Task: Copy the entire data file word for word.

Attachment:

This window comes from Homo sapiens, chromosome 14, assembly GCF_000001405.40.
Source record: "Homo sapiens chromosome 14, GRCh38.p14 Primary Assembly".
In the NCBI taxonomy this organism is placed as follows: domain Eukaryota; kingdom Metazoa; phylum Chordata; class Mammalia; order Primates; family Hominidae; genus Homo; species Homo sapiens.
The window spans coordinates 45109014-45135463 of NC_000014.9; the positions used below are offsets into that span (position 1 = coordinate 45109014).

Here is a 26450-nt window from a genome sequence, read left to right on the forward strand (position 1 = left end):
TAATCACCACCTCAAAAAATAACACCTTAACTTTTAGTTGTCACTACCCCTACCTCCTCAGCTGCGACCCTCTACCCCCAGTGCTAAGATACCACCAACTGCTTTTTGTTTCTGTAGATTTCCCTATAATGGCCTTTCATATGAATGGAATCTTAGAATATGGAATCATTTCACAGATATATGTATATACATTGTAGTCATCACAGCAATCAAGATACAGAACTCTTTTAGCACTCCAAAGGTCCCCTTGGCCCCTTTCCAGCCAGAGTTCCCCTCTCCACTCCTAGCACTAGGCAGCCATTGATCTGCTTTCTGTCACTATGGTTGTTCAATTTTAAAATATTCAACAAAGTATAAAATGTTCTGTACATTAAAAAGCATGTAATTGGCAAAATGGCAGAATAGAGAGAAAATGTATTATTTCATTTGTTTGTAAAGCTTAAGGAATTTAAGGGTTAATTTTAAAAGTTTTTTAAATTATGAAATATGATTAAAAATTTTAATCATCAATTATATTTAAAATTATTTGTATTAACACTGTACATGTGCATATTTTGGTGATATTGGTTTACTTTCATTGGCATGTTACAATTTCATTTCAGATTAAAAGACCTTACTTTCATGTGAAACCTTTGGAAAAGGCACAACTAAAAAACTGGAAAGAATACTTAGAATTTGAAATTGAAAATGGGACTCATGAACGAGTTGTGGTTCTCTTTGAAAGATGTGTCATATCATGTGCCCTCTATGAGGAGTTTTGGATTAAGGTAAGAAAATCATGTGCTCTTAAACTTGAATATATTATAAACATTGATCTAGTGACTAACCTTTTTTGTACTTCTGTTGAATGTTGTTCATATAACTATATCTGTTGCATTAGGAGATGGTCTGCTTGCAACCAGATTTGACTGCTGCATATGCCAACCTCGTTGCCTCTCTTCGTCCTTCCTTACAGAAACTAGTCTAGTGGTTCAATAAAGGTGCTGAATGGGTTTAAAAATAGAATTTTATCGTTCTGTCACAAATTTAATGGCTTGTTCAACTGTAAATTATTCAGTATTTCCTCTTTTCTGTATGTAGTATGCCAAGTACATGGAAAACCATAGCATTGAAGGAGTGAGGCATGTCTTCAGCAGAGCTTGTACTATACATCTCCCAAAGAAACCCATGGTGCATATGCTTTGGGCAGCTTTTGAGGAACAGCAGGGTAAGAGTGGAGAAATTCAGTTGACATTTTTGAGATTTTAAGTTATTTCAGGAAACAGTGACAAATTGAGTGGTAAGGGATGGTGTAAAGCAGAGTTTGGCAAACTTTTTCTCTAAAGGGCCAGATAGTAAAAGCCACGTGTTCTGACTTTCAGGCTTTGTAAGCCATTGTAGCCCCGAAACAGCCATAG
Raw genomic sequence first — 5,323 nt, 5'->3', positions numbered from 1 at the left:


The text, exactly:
This window comes from Homo sapiens, chromosome 14, assembly GCF_000001405.40.
Source record: "Homo sapiens chromosome 14, GRCh38.p14 Primary Assembly".
In the NCBI taxonomy this organism is placed as follows: domain Eukaryota; kingdom Metazoa; phylum Chordata; class Mammalia; order Primates; family Hominidae; genus Homo; species Homo sapiens.
The window spans coordinates 45109014-45135463 of NC_000014.9; the positions used below are offsets into that span (position 1 = coordinate 45109014).

Here is a 26450-nt window from a genome sequence, read left to right on the forward strand (position 1 = left end):
TAATCACCACCTCAAAAAATAACACCTTAACTTTTAGTTGTCACTACCCCTACCTCCTCAGCTGCGACCCTCTACCCCCAGTGCTAAGATACCACCAACTGCTTTTTGTTTCTGTAGATTTCCCTATAATGGCCTTTCATATGAATGGAATCTTAGAATATGGAATCATTTCACAGATATATGTATATACATTGTAGTCATCACAGCAATCAAGATACAGAACTCTTTTAGCACTCCAAAGGTCCCCTTGGCCCCTTTCCAGCCAGAGTTCCCCTCTCCACTCCTAGCACTAGGCAGCCATTGATCTGCTTTCTGTCACTATGGTTGTTCAATTTTAAAATATTCAACAAAGTATAAAATGTTCTGTACATTAAAAAGCATGTAATTGGCAAAATGGCAGAATAGAGAGAAAATGTATTATTTCATTTGTTTGTAAAGCTTAAGGAATTTAAGGGTTAATTTTAAAAGTTTTTTAAATTATGAAATATGATTAAAAATTTTAATCATCAATTATATTTAAAATTATTTGTATTAACACTGTACATGTGCATATTTTGGTGATATTGGTTTACTTTCATTGGCATGTTACAATTTCATTTCAGATTAAAAGACCTTACTTTCATGTGAAACCTTTGGAAAAGGCACAACTAAAAAACTGGAAAGAATACTTAGAATTTGAAATTGAAAATGGGACTCATGAACGAGTTGTGGTTCTCTTTGAAAGATGTGTCATATCATGTGCCCTCTATGAGGAGTTTTGGATTAAGGTAAGAAAATCATGTGCTCTTAAACTTGAATATATTATAAACATTGATCTAGTGACTAACCTTTTTTGTACTTCTGTTGAATGTTGTTCATATAACTATATCTGTTGCATTAGGAGATGGTCTGCTTGCAACCAGATTTGACTGCTGCATATGCCAACCTCGTTGCCTCTCTTCGTCCTTCCTTACAGAAACTAGTCTAGTGGTTCAATAAAGGTGCTGAATGGGTTTAAAAATAGAATTTTATCGTTCTGTCACAAATTTAATGGCTTGTTCAACTGTAAATTATTCAGTATTTCCTCTTTTCTGTATGTAGTATGCCAAGTACATGGAAAACCATAGCATTGAAGGAGTGAGGCATGTCTTCAGCAGAGCTTGTACTATACATCTCCCAAAGAAACCCATGGTGCATATGCTTTGGGCAGCTTTTGAGGAACAGCAGGGTAAGAGTGGAGAAATTCAGTTGACATTTTTGAGATTTTAAGTTATTTCAGGAAACAGTGACAAATTGAGTGGTAAGGGATGGTGTAAAGCAGAGTTTGGCAAACTTTTTCTCTAAAGGGCCAGATAGTAAAAGCCACGTGTTCTGACTTTCAGGCTTTGTAAGCCATTGTAGCCCCGAAACAGCCATAG
Raw genomic sequence first — 5,323 nt, 5'->3', positions numbered from 1 at the left: